Aha. A higher purpose perchance? Manowar have never seemed religious in the conventional sense, nor have they displayed any interest in politics. Demonstrating for the most part an intense interest in themselves and their fans, one wonders if there's room in their absolutist outlook for a humanist outpost to thrive? It could make sense. Searching for a foothold, I ponder what the fans actually gain from the band's music. Escape if Manowar have perhaps a more positive and pragmatic worldview to espouse would seem more, accurate than escapism?
"It's not escapist," agrees Joey, though it's unclear whether he's taken up the thread or not. "It's about choosing a direction and sense of purpose that's right for you. I've chosen this."
At what point did you realise that this is what you are here for?
"Since I was 11 but I had a real turning point when I got outta high school."
So it was then that anyone else you could have been or anything else you could have done faded away?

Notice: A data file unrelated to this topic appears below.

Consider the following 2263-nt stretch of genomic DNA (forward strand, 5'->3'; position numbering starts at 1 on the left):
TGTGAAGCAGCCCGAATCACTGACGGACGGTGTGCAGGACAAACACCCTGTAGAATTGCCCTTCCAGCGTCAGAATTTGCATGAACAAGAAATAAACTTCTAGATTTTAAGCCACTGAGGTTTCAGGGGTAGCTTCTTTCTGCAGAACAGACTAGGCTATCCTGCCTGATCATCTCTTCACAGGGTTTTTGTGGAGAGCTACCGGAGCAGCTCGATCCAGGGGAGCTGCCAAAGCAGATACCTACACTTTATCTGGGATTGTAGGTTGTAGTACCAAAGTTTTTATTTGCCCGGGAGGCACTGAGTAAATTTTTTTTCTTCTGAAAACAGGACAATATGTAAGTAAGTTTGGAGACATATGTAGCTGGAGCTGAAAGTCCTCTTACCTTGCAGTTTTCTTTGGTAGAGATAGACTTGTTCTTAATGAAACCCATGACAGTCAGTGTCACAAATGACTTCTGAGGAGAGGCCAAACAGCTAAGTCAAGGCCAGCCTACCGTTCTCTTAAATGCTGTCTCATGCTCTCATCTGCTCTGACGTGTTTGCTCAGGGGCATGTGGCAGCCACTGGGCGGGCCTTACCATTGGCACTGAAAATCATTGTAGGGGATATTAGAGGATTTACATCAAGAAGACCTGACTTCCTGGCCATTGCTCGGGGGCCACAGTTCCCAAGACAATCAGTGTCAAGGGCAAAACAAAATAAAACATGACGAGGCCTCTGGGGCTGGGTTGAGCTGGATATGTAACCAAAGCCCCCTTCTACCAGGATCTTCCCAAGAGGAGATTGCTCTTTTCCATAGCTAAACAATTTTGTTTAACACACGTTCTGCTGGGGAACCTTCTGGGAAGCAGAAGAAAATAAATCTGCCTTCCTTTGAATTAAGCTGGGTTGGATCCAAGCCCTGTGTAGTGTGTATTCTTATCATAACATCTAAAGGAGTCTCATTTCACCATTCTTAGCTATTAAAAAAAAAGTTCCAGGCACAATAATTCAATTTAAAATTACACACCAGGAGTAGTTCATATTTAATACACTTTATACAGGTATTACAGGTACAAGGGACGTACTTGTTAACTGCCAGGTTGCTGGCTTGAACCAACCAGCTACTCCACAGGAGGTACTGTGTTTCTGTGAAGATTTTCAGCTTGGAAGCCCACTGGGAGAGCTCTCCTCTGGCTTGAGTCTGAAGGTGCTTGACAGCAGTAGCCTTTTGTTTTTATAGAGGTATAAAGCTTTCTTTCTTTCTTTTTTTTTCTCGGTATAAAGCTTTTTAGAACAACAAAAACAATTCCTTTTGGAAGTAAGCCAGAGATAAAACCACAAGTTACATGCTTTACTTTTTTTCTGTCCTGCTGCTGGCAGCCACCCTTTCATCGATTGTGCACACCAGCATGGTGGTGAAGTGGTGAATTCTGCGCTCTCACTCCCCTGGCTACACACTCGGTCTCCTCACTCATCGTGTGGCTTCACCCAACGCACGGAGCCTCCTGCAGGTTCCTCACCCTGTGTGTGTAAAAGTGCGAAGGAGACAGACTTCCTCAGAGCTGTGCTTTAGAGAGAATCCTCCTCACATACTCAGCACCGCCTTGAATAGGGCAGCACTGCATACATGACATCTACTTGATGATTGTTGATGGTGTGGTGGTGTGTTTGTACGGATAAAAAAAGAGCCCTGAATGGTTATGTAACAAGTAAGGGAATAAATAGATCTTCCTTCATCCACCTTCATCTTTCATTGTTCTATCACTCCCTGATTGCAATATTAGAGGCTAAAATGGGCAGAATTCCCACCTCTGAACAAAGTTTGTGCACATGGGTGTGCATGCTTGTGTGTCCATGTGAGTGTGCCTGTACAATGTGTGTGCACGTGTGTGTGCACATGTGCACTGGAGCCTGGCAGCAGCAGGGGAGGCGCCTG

"There was no fade away. It was beheaded."
All right then, here's another thought: being the best that you can be. Isn't that what Manowar, none more than in the musical sense, have always been about? The evolution of the human race has effectively ceased. We may in time lose our hair completely and perhaps a toe or two, but for the most part, this is as good as it gets. Like the failed dead end species of past aeons, we'll round on each other in time like angry ants, destroying and degrading until we ourselves, or something(s) smarter, wipes the whole mess away. You strive to be the best in everything you do - doesn't this frustrate you?
Joey, perhaps sensing another nebulous non metal diversion, tackles the musical aspect.
"I once made our singer sing the word "the" 120 times. I made Ross (The Boss, original Manowar guitarist - D) play the solo to 'Blood Of The Kings' 96 times. To me, nothing is done until it's done. And nothing is done until you can safely say to yourself, 'There's nothing left to try, nothing left to improve upon', and you've given all."